The Boeing 367-80 was a prototype built by the Boeing corporation which was completed in 1954. It was the first of the now-iconic Boeing air transports - the precursor of the '700' family of airplanes. It was designated the 367-80 while under development to disguise the fact that it was an entirely new and groundbreaking design. The C-97 Stratofreighter, a large but then-conventional cargo aircraft based on the B-50 Superfortress, was originally based on the Boeing "Model 377" - so the "Model 367-80" sounded perfectly plausible as a follow-on.
Inside Boeing, it was referred to as the "Dash 80." Where the Model 377 and its variants were straight-winged, four-engined propeller cargo planes, the 367-80 had a sharply swept mainspar and four Pratt & Whitney JT3 turbojet engines developing a total of 40,000 pounds of thrust. At 128 feet in length and 130 feet in wingspan, it looked almost exactly like its immediate production descendent, the Boeing 707 - which would go on to change long-range commercial air travel forever. With a top speed of more than 600 miles per hour and a cruising speed of 550 mph and a ceiling of 42,000 feet, it set the standard for jetliner performance that remains in place today - broken only briefly by the Concorde and the Tupolev Tu-144.
Boeing had built the airplane as an enormous gamble. They had sunk more than two-thirds of their total profit since the end of World War Two into the project, and when the airplane was rolled out at its Renton, Washington plant they had no firm orders for any airplanes based on it. As part of the gamble, however, Boeing had gone ahead and invested into tooling up its factory to produce the Dash 80 types. In an attempt to woo the Air Force, the prototype had few windows and two large cargo doors to emphasize its carrying capability. Fortunately for Boeing, the Air Force immediately ordered 29 tanker versions which were designated the KC-135. As they attempted to sell the commercial 707 variant, however, Boeing found themselves in stiff competition with the Douglas Aircraft Corporation and its Douglas DC-8 jetliner. By concentrating their sales efforts on major airlines such as TWA and Pan Am, however, Boeing managed to secure an order for 20 707s from Pan American. The 700 series of airplanes, which fly today in U.S. airways in the forms of the 737, 747, 757, 767 and 777 - soon to be joined by the 787 - had been born.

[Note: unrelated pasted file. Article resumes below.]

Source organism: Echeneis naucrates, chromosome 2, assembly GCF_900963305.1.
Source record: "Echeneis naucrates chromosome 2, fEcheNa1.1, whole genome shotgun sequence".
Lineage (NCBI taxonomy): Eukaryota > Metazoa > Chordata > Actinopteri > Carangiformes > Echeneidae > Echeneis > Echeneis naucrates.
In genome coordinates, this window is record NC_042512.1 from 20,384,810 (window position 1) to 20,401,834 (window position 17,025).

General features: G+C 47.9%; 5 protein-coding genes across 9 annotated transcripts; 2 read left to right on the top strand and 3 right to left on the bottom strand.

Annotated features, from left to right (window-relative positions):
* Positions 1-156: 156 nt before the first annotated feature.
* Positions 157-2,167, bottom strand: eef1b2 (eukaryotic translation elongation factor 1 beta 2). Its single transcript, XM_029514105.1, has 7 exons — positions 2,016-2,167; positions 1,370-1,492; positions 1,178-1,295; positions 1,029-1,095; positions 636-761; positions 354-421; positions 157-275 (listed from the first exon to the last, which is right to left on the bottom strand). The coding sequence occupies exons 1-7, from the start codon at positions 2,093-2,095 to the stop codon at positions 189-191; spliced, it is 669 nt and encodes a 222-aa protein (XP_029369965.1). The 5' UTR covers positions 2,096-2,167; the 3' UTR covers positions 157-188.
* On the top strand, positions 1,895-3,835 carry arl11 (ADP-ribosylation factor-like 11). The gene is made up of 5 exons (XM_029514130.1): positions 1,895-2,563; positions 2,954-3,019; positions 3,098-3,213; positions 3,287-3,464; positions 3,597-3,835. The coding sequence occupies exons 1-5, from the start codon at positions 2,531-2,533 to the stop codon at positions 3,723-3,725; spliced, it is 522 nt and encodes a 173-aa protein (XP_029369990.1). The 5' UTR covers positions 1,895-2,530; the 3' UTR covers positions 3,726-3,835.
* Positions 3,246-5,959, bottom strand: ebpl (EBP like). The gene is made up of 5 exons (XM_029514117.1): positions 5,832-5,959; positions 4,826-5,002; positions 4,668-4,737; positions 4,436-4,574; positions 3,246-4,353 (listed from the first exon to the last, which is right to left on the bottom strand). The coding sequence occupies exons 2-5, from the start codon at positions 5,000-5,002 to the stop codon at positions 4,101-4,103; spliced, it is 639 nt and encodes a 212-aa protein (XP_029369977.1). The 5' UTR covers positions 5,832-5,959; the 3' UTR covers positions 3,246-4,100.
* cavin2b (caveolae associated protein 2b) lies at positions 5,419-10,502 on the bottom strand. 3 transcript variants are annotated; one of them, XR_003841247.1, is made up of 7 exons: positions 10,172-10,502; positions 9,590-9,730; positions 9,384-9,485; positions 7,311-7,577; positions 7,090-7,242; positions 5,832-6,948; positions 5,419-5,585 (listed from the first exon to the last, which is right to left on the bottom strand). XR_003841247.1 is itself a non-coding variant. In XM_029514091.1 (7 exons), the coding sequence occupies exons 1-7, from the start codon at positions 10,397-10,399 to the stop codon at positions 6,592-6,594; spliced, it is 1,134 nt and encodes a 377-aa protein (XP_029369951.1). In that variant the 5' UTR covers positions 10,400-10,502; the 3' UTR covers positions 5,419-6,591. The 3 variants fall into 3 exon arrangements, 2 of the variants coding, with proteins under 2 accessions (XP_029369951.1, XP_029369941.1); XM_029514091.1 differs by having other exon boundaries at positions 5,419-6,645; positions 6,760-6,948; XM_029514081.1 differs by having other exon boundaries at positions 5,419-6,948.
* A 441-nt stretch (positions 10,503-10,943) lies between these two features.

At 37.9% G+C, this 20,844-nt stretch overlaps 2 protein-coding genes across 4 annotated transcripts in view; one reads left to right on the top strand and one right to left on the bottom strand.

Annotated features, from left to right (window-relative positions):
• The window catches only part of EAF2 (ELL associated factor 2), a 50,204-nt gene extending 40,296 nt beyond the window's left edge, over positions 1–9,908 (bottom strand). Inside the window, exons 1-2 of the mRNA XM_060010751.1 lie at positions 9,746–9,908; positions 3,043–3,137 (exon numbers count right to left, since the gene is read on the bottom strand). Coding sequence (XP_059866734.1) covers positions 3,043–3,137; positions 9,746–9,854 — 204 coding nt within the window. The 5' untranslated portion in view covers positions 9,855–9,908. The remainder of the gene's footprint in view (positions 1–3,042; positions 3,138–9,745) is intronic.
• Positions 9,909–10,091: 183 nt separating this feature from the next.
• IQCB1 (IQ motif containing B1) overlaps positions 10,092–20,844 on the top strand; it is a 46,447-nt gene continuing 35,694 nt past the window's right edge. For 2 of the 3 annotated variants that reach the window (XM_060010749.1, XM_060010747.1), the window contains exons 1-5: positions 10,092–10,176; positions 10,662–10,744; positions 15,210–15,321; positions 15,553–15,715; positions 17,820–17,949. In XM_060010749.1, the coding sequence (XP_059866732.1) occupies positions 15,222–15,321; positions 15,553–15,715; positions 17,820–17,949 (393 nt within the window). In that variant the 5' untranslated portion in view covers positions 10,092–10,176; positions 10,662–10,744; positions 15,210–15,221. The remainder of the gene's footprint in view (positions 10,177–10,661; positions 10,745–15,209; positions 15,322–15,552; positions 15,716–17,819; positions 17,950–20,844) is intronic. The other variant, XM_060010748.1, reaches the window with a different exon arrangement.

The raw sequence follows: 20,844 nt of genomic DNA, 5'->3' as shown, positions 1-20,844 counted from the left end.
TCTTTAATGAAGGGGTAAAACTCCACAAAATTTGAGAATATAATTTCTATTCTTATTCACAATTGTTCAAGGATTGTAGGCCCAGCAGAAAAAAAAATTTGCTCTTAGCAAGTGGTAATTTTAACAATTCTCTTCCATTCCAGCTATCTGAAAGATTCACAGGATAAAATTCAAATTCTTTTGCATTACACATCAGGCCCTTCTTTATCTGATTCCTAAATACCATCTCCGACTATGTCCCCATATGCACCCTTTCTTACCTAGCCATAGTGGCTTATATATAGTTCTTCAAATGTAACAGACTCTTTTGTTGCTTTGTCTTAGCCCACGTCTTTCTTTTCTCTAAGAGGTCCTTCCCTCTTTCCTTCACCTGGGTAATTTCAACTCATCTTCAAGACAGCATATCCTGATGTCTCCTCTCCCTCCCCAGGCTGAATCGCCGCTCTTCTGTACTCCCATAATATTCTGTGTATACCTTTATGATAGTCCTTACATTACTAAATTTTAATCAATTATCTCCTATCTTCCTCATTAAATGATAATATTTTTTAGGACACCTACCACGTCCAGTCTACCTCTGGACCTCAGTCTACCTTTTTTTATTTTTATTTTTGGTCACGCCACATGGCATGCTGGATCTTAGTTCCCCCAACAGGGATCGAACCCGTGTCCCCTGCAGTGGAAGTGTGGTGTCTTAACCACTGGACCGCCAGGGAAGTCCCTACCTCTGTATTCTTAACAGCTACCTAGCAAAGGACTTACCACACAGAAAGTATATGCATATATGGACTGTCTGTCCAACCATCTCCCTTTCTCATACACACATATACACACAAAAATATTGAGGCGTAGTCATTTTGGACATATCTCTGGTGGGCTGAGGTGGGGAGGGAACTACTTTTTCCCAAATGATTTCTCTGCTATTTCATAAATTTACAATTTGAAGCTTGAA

The 367-80 was introduced to the public with an unexpected splash, when Boeing's test pilot Tex Johnston performed a full barrel roll in the aircraft while demonstrating it for the press and potential customers. Although he came close to being fired, he wasn't - and the Air Force was impressed. There are film clips and still footage of the Dash 80 in the roll available online if you look. The 367-80 itself went on to be registered as the first 'official' 707, with tail number N70700 (even though there were differences between it and the production jets that followed). After spending some ignoble years at Davis-Monthan AFB in Arizona, it now lives in comfort at the Smithsonian Institution's National Air and Space Museum, in the Steven F. Udvar Hazy Center at Washington Dulles International Airport. You can look at it there next to its descendants, including the Concorde and the Space Shuttle Orbiter Enterprise.
Boeing 367-80 "Dash 80"
- Length: 128 ft
- Wingspan: 130 ft.
- Powerplant: Four Pratt & Whitney JT3 turbojets, 10,000 lbs. thrust each
- Ceiling: 42,000 feet+
- Range: 3,500 miles
- Cruise speed: 550 miles per hour
Boeing History: http://www.boeing.com/history/boeing/dash80.html
Steven F. Udvar Hazy Center
U.S. Air Force fact sheets on the KC-135